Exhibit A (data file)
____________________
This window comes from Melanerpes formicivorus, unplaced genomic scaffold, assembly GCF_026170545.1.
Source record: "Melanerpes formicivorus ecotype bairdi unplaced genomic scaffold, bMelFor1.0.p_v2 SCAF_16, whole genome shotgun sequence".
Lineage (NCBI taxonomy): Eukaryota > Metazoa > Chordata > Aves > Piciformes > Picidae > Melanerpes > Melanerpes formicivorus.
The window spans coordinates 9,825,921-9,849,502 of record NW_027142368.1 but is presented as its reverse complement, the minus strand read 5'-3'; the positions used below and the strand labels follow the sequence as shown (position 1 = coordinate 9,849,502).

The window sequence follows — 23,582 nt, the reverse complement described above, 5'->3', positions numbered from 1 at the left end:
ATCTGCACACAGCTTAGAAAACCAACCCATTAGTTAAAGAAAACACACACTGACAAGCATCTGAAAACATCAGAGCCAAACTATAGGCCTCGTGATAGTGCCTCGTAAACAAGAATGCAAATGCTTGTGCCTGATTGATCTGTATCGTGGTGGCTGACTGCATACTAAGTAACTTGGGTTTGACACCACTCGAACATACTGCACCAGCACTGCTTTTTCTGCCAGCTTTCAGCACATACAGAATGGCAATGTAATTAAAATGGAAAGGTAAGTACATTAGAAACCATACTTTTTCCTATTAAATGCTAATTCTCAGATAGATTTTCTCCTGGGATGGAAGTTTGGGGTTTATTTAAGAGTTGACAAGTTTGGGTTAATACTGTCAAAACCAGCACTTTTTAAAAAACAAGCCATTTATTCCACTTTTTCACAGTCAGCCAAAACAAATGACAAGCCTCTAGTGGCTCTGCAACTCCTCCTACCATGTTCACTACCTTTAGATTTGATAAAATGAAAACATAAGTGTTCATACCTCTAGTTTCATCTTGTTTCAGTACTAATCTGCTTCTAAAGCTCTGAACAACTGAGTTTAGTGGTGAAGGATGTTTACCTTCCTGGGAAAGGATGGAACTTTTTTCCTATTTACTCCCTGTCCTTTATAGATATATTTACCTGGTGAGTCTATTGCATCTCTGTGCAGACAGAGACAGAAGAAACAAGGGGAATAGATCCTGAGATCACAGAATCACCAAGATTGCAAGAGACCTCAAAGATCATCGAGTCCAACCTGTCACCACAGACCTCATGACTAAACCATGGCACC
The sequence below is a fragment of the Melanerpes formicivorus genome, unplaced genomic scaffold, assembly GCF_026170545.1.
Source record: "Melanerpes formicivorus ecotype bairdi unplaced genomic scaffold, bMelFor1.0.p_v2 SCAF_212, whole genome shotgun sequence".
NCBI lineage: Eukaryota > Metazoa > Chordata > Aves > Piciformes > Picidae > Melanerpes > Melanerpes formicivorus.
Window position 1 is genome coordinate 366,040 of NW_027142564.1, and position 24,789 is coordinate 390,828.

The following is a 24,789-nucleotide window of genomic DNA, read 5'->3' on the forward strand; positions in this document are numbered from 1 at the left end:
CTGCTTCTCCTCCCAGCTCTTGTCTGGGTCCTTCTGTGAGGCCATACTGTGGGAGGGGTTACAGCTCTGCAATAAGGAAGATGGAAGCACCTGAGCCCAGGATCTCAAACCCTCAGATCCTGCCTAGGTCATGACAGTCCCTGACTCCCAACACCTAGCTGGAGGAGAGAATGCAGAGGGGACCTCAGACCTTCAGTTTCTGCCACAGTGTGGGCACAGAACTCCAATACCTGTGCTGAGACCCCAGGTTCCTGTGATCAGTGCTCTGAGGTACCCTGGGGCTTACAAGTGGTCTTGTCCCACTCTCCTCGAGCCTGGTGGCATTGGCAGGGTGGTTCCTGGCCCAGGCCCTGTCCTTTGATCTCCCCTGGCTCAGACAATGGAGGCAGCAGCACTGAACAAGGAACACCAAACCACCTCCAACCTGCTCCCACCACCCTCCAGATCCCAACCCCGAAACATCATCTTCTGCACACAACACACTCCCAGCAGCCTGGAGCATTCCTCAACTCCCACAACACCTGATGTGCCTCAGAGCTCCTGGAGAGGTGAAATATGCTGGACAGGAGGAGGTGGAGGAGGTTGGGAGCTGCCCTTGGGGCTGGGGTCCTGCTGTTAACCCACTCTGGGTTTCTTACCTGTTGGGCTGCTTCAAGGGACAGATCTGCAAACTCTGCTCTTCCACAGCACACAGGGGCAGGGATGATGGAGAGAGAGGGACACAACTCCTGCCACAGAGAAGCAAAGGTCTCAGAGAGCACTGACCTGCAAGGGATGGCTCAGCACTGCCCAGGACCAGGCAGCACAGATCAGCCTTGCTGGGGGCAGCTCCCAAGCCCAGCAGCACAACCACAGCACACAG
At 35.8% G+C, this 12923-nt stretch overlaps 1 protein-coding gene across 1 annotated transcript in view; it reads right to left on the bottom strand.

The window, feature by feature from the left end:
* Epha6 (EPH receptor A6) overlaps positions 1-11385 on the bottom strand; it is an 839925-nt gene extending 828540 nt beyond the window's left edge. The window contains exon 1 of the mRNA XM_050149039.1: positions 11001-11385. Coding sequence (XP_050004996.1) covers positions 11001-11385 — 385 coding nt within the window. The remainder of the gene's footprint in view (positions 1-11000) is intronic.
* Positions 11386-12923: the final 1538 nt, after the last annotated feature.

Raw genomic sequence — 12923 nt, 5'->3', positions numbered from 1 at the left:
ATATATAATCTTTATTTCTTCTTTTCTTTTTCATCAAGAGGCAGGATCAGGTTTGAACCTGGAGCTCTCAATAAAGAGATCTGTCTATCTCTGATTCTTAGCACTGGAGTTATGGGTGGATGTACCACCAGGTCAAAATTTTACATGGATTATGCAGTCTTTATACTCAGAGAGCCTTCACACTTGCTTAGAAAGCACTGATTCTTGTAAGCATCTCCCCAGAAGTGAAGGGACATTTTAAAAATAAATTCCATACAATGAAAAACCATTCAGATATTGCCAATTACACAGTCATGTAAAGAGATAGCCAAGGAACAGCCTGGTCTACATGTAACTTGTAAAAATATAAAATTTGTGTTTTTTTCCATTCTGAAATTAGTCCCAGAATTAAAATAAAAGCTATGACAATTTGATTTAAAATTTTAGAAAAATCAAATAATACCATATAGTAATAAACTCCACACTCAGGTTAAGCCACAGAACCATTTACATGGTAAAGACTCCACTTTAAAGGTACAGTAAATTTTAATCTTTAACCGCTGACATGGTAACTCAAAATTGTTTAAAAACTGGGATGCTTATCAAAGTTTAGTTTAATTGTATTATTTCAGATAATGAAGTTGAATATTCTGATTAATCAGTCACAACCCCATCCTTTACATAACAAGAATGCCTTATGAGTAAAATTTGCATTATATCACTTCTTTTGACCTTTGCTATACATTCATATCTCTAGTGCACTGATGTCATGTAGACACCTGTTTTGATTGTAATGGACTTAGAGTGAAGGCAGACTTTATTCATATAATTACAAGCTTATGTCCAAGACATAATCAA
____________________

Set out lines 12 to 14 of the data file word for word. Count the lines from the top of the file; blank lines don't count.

CTGCTTCTCCTCCCAGCTCTTGTCTGGGTCCTTCTGTGAGGCCATACTGTGGGAGGGGTTACAGCTCTGCAATAAGGAAGATGGAAGCACCTGAGCCCAGGATCTCAAACCCTCAGATCCTGCCTAGGTCATGACAGTCCCTGACTCCCAACACCTAGCTGGAGGAGAGAATGCAGAGGGGACCTCAGACCTTCAGTTTCTGCCACAGTGTGGGCACAGAACTCCAATACCTGTGCTGAGACCCCAGGTTCCTGTGATCAGTGCTCTGAGGTACCCTGGGGCTTACAAGTGGTCTTGTCCCACTCTCCTCGAGCCTGGTGGCATTGGCAGGGTGGTTCCTGGCCCAGGCCCTGTCCTTTGATCTCCCCTGGCTCAGACAATGGAGGCAGCAGCACTGAACAAGGAACACCAAACCACCTCCAACCTGCTCCCACCACCCTCCAGATCCCAACCCCGAAACATCATCTTCTGCACACAACACACTCCCAGCAGCCTGGAGCATTCCTCAACTCCCACAACACCTGATGTGCCTCAGAGCTCCTGGAGAGGTGAAATATGCTGGACAGGAGGAGGTGGAGGAGGTTGGGAGCTGCCCTTGGGGCTGGGGTCCTGCTGTTAACCCACTCTGGGTTTCTTACCTGTTGGGCTGCTTCAAGGGACAGATCTGCAAACTCTGCTCTTCCACAGCACACAGGGGCAGGGATGATGGAGAGAGAGGGACACAACTCCTGCCACAGAGAAGCAAAGGTCTCAGAGAGCACTGACCTGCAAGGGATGGCTCAGCACTGCCCAGGACCAGGCAGCACAGATCAGCCTTGCTGGGGGCAGCTCCCAAGCCCAGCAGCACAACCACAGCACACAG
At 35.8% G+C, this 12923-nt stretch overlaps 1 protein-coding gene across 1 annotated transcript in view; it reads right to left on the bottom strand.

The window, feature by feature from the left end: